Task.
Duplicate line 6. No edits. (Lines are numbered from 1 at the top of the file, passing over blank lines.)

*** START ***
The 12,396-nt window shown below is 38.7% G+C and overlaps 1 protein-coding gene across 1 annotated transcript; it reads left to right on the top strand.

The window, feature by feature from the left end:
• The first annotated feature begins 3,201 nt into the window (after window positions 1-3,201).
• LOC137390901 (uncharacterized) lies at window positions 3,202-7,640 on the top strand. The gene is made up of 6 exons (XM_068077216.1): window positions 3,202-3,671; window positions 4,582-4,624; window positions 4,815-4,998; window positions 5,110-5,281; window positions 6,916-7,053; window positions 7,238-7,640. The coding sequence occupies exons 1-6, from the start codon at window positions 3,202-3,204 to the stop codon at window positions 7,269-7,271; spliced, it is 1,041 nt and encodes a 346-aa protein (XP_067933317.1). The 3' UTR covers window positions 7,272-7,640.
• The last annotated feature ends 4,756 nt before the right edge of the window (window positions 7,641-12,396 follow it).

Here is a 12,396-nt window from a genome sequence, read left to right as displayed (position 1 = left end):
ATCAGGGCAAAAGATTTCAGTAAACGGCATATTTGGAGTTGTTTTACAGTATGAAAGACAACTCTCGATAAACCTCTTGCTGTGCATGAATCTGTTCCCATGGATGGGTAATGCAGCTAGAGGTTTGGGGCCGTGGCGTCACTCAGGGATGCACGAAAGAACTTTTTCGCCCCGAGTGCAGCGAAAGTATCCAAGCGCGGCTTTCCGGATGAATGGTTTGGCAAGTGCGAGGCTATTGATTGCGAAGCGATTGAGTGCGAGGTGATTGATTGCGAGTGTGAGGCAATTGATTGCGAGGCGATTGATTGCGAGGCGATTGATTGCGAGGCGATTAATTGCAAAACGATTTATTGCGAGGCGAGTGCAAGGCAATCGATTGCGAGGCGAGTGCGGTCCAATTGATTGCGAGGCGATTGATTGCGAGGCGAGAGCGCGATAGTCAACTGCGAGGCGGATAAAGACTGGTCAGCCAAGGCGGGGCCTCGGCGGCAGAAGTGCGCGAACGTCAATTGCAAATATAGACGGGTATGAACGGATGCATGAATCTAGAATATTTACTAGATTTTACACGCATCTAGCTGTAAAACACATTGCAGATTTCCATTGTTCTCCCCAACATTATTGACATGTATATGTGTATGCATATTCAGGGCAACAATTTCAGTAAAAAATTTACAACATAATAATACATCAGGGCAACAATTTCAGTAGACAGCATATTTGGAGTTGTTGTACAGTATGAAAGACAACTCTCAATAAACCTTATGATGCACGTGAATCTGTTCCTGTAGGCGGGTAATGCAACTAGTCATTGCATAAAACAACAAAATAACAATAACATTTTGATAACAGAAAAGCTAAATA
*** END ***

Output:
Here is a 12,396-nt window from a genome sequence, read left to right as displayed (position 1 = left end):